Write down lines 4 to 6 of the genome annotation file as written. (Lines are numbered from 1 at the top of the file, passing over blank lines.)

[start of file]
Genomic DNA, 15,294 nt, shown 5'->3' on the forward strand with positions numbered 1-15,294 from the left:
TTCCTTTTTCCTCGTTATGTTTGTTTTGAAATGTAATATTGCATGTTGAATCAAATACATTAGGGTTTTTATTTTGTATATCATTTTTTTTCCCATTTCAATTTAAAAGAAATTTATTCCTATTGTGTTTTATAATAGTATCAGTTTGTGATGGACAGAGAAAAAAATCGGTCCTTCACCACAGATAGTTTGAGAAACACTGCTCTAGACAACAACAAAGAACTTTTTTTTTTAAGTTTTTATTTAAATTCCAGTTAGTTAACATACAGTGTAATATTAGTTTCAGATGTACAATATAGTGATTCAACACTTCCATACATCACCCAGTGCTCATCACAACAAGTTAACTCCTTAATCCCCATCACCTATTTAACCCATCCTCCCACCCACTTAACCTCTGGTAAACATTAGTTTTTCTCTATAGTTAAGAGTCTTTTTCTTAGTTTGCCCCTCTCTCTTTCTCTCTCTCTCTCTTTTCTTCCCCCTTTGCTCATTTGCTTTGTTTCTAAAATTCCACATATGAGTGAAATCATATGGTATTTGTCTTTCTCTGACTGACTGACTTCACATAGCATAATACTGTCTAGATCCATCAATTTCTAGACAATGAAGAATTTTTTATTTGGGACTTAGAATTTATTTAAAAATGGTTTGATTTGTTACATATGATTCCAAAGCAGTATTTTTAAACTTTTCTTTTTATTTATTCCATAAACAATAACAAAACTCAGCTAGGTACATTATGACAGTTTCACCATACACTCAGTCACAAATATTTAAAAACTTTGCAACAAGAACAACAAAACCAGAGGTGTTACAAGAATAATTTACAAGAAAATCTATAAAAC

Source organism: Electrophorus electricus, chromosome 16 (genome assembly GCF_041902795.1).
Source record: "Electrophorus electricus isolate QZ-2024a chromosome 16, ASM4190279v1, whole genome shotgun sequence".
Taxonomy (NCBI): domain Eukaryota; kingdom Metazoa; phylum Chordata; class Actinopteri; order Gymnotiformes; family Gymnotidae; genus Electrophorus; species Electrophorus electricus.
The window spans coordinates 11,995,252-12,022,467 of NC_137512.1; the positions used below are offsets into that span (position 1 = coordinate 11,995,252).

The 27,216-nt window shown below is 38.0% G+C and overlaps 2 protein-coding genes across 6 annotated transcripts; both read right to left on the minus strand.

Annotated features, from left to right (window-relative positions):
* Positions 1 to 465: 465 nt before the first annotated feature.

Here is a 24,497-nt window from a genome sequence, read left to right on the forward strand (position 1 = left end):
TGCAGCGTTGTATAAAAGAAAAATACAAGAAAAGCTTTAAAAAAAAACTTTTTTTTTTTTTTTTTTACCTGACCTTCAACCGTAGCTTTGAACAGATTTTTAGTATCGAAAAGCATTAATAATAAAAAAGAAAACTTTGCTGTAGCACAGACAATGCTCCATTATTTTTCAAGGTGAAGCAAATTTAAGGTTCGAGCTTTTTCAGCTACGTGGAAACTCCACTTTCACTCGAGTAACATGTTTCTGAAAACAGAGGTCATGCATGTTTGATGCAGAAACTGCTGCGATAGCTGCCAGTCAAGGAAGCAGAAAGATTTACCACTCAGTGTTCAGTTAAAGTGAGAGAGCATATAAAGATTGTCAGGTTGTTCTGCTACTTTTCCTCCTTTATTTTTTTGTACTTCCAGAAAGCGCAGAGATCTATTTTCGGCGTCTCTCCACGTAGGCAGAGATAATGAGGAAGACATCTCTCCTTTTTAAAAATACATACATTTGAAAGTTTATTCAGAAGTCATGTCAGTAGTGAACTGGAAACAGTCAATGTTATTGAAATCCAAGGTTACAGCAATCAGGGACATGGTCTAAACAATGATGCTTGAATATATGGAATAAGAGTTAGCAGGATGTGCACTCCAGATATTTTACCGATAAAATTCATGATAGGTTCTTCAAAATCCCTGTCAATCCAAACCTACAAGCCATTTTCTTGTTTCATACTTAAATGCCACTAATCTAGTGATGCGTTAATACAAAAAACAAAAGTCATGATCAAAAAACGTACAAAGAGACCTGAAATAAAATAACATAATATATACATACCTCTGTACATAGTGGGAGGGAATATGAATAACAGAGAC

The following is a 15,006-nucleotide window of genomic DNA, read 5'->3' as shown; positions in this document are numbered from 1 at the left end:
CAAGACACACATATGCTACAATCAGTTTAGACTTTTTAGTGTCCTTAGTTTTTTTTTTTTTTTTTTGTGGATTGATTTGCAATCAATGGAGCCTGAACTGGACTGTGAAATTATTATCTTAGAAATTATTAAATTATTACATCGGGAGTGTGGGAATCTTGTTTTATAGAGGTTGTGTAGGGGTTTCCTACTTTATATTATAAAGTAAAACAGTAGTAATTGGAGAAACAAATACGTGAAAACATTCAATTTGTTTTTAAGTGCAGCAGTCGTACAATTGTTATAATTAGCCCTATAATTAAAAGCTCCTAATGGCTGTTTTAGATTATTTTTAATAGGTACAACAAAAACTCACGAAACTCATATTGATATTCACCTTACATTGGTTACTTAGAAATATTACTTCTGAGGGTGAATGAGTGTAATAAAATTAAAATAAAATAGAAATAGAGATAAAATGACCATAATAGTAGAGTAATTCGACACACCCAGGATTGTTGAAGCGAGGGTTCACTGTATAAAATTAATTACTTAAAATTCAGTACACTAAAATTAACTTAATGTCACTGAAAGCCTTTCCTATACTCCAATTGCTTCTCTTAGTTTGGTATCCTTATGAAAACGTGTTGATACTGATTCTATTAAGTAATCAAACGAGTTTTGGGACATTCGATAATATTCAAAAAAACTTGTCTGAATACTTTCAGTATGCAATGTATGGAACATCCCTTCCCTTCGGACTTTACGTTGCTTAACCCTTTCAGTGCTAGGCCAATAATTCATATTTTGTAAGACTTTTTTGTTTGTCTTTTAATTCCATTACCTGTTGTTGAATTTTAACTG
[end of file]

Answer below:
Source record: "Electrophorus electricus isolate QZ-2024a chromosome 16, ASM4190279v1, whole genome shotgun sequence".
Taxonomy (NCBI): domain Eukaryota; kingdom Metazoa; phylum Chordata; class Actinopteri; order Gymnotiformes; family Gymnotidae; genus Electrophorus; species Electrophorus electricus.
The window spans coordinates 11,995,252-12,022,467 of NC_137512.1; the positions used below are offsets into that span (position 1 = coordinate 11,995,252).